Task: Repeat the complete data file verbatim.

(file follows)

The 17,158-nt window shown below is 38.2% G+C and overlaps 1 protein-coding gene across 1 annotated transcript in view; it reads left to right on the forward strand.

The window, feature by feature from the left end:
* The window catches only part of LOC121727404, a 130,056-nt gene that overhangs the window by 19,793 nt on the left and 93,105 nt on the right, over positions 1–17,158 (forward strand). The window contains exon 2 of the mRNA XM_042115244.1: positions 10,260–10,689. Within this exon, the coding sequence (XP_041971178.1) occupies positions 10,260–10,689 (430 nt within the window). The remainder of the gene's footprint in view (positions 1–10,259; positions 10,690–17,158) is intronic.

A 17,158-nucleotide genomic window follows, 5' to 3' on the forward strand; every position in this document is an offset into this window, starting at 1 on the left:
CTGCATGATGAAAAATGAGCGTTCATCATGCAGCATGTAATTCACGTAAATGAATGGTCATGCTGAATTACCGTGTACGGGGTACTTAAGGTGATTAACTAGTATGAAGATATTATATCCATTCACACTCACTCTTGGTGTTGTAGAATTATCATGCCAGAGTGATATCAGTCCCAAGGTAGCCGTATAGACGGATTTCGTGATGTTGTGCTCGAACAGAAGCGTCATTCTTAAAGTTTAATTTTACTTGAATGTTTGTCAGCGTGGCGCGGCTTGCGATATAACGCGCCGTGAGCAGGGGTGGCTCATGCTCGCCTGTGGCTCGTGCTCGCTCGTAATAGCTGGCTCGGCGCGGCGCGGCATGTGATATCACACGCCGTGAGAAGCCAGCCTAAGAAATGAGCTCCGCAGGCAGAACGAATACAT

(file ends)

The 17,158-nt window shown below is 38.2% G+C and overlaps 1 protein-coding gene across 1 annotated transcript in view; it reads left to right on the forward strand.

The window, feature by feature from the left end:
* The window catches only part of LOC121727404, a 130,056-nt gene that overhangs the window by 19,793 nt on the left and 93,105 nt on the right, over positions 1–17,158 (forward strand). The window contains exon 2 of the mRNA XM_042115244.1: positions 10,260–10,689. Within this exon, the coding sequence (XP_041971178.1) occupies positions 10,260–10,689 (430 nt within the window). The remainder of the gene's footprint in view (positions 1–10,259; positions 10,690–17,158) is intronic.

A 17,158-nucleotide genomic window follows, 5' to 3' on the forward strand; every position in this document is an offset into this window, starting at 1 on the left:
CTGCATGATGAAAAATGAGCGTTCATCATGCAGCATGTAATTCACGTAAATGAATGGTCATGCTGAATTACCGTGTACGGGGTACTTAAGGTGATTAACTAGTATGAAGATATTATATCCATTCACACTCACTCTTGGTGTTGTAGAATTATCATGCCAGAGTGATATCAGTCCCAAGGTAGCCGTATAGACGGATTTCGTGATGTTGTGCTCGAACAGAAGCGTCATTCTTAAAGTTTAATTTTACTTGAATGTTTGTCAGCGTGGCGCGGCTTGCGATATAACGCGCCGTGAGCAGGGGTGGCTCATGCTCGCCTGTGGCTCGTGCTCGCTCGTAATAGCTGGCTCGGCGCGGCGCGGCATGTGATATCACACGCCGTGAGAAGCCAGCCTAAGAAATGAGCTCCGCAGGCAGAACGAATACAT